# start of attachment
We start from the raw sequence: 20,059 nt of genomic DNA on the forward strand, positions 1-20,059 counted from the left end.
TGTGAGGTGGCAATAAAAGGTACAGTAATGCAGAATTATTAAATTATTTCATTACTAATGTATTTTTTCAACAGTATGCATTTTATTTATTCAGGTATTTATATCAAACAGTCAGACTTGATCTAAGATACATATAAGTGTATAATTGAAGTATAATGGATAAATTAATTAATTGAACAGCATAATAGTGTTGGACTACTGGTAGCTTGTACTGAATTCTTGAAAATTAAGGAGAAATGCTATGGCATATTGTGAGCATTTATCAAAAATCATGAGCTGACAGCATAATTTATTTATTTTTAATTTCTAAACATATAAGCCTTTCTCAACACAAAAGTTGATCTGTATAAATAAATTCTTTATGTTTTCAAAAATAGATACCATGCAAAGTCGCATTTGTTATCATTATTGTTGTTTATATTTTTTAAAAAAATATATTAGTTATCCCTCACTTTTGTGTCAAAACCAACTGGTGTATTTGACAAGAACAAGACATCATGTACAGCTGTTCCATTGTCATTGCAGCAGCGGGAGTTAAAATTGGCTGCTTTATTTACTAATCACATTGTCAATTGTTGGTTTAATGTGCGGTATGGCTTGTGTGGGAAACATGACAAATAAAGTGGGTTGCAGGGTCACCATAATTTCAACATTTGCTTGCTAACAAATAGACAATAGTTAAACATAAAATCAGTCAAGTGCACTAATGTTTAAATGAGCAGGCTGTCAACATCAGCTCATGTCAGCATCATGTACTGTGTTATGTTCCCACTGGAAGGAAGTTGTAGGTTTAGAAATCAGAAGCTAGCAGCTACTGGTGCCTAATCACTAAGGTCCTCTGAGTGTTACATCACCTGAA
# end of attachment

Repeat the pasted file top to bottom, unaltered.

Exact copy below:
We start from the raw sequence: 20,059 nt of genomic DNA on the forward strand, positions 1-20,059 counted from the left end.
TGTGAGGTGGCAATAAAAGGTACAGTAATGCAGAATTATTAAATTATTTCATTACTAATGTATTTTTTCAACAGTATGCATTTTATTTATTCAGGTATTTATATCAAACAGTCAGACTTGATCTAAGATACATATAAGTGTATAATTGAAGTATAATGGATAAATTAATTAATTGAACAGCATAATAGTGTTGGACTACTGGTAGCTTGTACTGAATTCTTGAAAATTAAGGAGAAATGCTATGGCATATTGTGAGCATTTATCAAAAATCATGAGCTGACAGCATAATTTATTTATTTTTAATTTCTAAACATATAAGCCTTTCTCAACACAAAAGTTGATCTGTATAAATAAATTCTTTATGTTTTCAAAAATAGATACCATGCAAAGTCGCATTTGTTATCATTATTGTTGTTTATATTTTTTAAAAAAATATATTAGTTATCCCTCACTTTTGTGTCAAAACCAACTGGTGTATTTGACAAGAACAAGACATCATGTACAGCTGTTCCATTGTCATTGCAGCAGCGGGAGTTAAAATTGGCTGCTTTATTTACTAATCACATTGTCAATTGTTGGTTTAATGTGCGGTATGGCTTGTGTGGGAAACATGACAAATAAAGTGGGTTGCAGGGTCACCATAATTTCAACATTTGCTTGCTAACAAATAGACAATAGTTAAACATAAAATCAGTCAAGTGCACTAATGTTTAAATGAGCAGGCTGTCAACATCAGCTCATGTCAGCATCATGTACTGTGTTATGTTCCCACTGGAAGGAAGTTGTAGGTTTAGAAATCAGAAGCTAGCAGCTACTGGTGCCTAATCACTAAGGTCCTCTGAGTGTTACATCACCTGAA